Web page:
Director Roland Emmerich’s systematic destruction of L.A. and New York, which unfolds like a moving Hieronymous Bosch-styled tableux of controlled chaos, is very cool. Unfortunately, it ain’t worth the price of either admission or having to sit through Dennis Quaid furrowing his eyebrows and donning snowshoes to traipse from Washington, DC, to New York in a blinding storm to save his son Donnie Darko.


Celebrating Daddy-Os of All Kinds, With U.S. Open, Yellowcard, Beastie Boys, Bonnaroo, Dino and More
Hot town summer in the city. Back of my neck getting dirt and gritty. School’s out for summer. The time is right for dancing in the streets. Two girls for every boy. I’ll see you in September. It’s Father’s Day weekend, with not even an NBA final game in sight, and football still at least five weeks away. OK, you’ve got the U.S. Open, but you really gotta be desperate to watch golf on TV, especially since Tiger Woods stopped winning. But before you stride head-on into the summer doldrums, Messrs. Jill, Je-C and Steph have the 4-1-1 right here. Yeah, they’re talking to you… And if you've got sumpthin to say, plug or scream about back at them, then shoot it their way at [email protected]

Friday, June 18:
7 p.m: Figure out which films you want to catch at 2004 Los Angeles Film Festival. Now is also a great time to get depressed and envious if you have friends with films in the festival. It takes place at venues around L.A. (DGA, Sunset 5 etc.) and runs through next weekend. Highlights: Richard Linklater’s Before Sunset and a conversation with Neil Young, the festival’s Artist in Residence. For tix and info: (323) 951-7090 or www.lafilmfest.com (Jill)

8 p.m.: See a play. That’s right, it’s like a band, but with actors. Red Light, Green Light (Theatre of NOTE, one of L.A.’s premier groups). An "epic domestic" and Part 2 of award-winning playwright Erik Patterson’s "American Family Trilogy." FYI, you don’t need to have seen Part 1. Runs thru 7/10, Thurs-Sat @ 8pm @ Theatre of NOTE (1517 Cahuenga Blvd.) Tickets: $15. Reservations: (323) 856-8611. (Jill)

10 p.m.: Staying in? Bump up your loser status a bit and watch a cool show. Catch Dinner For Five on IFC. Frankly, you’re still a loser, albeit a loser watching a cool show. Just to be clear. (Jill)

11 p.m.: I’ll be watching North Shore (Fox), which I Tivo’d. Bikinis, Brooke Burns and more bikinis. What else can you really ask for? (Je-c)

12 a.m.: Awww, getting in bed early? Such a good boy/girl. Such a lame boy/girl. Here’s a book that’s much cooler than you. Read it. Cool intellectual wit David Sedaris’ cool, intellectual and witty Dress Your Family in Corduroy And Denim. (Jill)

Saturday, June 19
10 a.m.: Grab a seriously good bagel @ Bagel Broker (7825 Beverly Blvd, near Fairfax Blvd, across from CBS). Have the cheese bagel or the chicken salad. Don’t even think about pulling that low-carb shit here, dude. (Jill)

11 a.m.: Head over to the Absolut Chalk Street Painting Festival. Over 600 artists use chalk to create temporary masterpieces on the streets of Pasadena. There’s food, live entertainment, farmers market, a silent auction and a designated area where kids can participate. Runs 10 a.m.-7 p.m. Sat & Sun @ Paseo Colorado (280 E. Colorado Blvd, Pasadena) Free! Ph: (626) 795-8891 or www.pasadenadoodahparade.com/Absolut-Main-1a.html

1 p.m.: Got some time to kill? Hit up www.myspace.com. This is the best way to find new music since MP3.com (you can also find info on art and hot spots here). You can even use the site to meet new people, reunite with old friends or even look for a new gig. (hint, hint: Will someone please get me out of here?) (Steph)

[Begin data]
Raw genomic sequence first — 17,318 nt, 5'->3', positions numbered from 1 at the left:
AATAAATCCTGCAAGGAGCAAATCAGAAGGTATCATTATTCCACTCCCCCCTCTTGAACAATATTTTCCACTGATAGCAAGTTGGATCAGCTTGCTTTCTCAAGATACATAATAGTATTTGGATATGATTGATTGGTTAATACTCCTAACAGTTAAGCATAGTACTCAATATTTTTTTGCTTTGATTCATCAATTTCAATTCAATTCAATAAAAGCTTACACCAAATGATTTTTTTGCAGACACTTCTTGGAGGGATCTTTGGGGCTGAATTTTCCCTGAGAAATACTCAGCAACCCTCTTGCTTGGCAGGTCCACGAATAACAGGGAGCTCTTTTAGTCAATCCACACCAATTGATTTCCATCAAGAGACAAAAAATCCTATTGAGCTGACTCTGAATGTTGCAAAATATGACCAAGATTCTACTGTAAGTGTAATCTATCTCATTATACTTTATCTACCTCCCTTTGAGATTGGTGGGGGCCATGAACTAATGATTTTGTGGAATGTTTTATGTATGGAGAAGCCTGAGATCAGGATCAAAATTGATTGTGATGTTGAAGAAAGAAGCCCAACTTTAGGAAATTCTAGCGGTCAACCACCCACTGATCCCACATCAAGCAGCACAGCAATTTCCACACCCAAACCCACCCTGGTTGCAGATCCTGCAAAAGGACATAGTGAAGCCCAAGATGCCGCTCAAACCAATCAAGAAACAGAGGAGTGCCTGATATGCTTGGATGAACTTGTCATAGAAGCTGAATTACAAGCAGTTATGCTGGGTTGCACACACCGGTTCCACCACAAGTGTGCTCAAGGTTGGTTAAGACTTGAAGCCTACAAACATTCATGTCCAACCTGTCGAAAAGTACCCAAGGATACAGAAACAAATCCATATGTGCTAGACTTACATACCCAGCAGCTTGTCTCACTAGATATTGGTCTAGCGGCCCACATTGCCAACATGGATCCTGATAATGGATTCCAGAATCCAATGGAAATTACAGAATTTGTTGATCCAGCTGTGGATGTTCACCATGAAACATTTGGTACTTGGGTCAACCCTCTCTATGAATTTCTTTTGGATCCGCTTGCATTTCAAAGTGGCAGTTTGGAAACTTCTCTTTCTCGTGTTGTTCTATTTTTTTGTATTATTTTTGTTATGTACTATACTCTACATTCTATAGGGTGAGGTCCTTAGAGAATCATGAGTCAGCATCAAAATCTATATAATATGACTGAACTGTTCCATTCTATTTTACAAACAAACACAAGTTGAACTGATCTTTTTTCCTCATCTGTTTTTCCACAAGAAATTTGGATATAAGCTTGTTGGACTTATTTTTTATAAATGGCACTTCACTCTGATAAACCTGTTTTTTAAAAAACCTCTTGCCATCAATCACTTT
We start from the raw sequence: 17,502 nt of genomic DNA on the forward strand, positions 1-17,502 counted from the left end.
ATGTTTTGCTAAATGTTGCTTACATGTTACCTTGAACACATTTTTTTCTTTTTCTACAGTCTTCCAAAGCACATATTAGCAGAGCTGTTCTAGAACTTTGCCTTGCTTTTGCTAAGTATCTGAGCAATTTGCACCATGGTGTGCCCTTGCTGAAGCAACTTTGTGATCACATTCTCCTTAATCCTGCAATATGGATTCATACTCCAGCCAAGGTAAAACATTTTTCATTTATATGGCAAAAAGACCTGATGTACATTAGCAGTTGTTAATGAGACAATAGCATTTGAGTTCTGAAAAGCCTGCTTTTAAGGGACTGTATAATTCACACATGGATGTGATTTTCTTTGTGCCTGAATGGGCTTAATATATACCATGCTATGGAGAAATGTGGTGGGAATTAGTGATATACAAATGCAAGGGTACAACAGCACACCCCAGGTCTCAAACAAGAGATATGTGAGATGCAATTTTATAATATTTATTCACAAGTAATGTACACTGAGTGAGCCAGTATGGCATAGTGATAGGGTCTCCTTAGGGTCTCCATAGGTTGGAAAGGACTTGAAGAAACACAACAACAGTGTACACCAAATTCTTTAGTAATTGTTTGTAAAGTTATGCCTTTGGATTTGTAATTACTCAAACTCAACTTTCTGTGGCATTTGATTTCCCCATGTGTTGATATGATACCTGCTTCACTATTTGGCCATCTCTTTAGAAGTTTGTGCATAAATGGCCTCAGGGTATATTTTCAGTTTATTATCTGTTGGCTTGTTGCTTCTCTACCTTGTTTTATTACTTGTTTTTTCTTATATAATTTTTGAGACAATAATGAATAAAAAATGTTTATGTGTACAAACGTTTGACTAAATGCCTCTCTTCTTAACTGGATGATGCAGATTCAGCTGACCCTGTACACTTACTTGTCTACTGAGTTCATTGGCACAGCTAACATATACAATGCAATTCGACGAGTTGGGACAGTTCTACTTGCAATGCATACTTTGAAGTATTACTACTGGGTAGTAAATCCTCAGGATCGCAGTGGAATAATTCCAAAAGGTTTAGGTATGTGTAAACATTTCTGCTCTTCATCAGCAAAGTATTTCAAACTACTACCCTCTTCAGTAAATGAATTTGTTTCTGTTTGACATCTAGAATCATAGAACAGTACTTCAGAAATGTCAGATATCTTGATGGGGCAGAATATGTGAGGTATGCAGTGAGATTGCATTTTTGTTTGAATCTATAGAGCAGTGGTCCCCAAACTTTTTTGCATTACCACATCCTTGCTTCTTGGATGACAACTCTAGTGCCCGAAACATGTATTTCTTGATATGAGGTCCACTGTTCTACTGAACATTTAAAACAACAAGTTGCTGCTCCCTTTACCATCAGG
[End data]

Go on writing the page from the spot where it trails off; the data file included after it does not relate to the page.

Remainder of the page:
2 p.m.: Still in front of your laptop, playa? Wanna see some animated bunnies reinact scenes from The Shining? Enough said, right? www.angryalien.com/0504/shiningbunnies.html (Jill)

2:30 p.m.: Playboy Jazz Festival (Hollywood Bowl) A summer tradition in L.A. (you’re gonna have to B.Y.O.Playboy Bunny), where picnics are packed to listen to jazz greats such as: Wynton Marsalis and Etta James (Day 1) and Herbie Hancock with Bela Fleck & the Flecktones. Tickets: (323) 850-2000 (Jill)

4 p.m.: Grab your flask and your bitch and go see Saved! Any movie produced by Michael Stipe which takes place at a hardcore Baptist school, and stars a knocked up Jena Malone and a wheelchair-bound Macaulay Culkin with a crush on the only Jewish girl at school … is a movie to run to. (Jill)

7 p.m.: Check out a new restaurant. Velvet Margarita Cantina (1612 Cahuenga Blvd.) (323) 469-2000. Supposed to be a little bit Disney, a little bit Tarantino-y and alotta kitchy. Prices are preset ($15 for dinner, $11 for lunch) and they’ve got all kinds of crazy drinks going on at Dante’s Inferno bar (we hear there’s one served inside a pineapple w/a severed head). Let us know what you think. (Jill)

9 p.m.: Go see Dodgeball with Je-c and his roommate, then challenge the pair to a game because they’re geeks and they deserve to be humiliated. (Je-c)

11 p.m.: Watch You Got Served (on DVD) for the 400th time with Je-c & his roommate at their house. Then make jokes questioning the real relationship between Je-c & his roommate.

Sunday, June 14
10 a.m.: It’s Father’s Day! Give him a big kiss, w/tongue if you’re bold (or too hung over to know the difference). Then take him to breakfast at Home (on Hillmont, btwn Sunset & Franklin) in Los Feliz. (Restaurant plug by Steph, lame kiss-your-dad joke by Jill, requested by Jill to make that clear as Steph writes this now. OK, Jill. OK? OK).

11 a.m.: Hit up one of these rad vintage clothing/T-shirts shops on nearby Vermont. Dad doesn’t want anymore socks or underwear, OK? Hook him with a concert T. SquaresVille, Y-que or if you can’t get enough of the B. Boys, check out their skate shop, Xlarge. (Steph)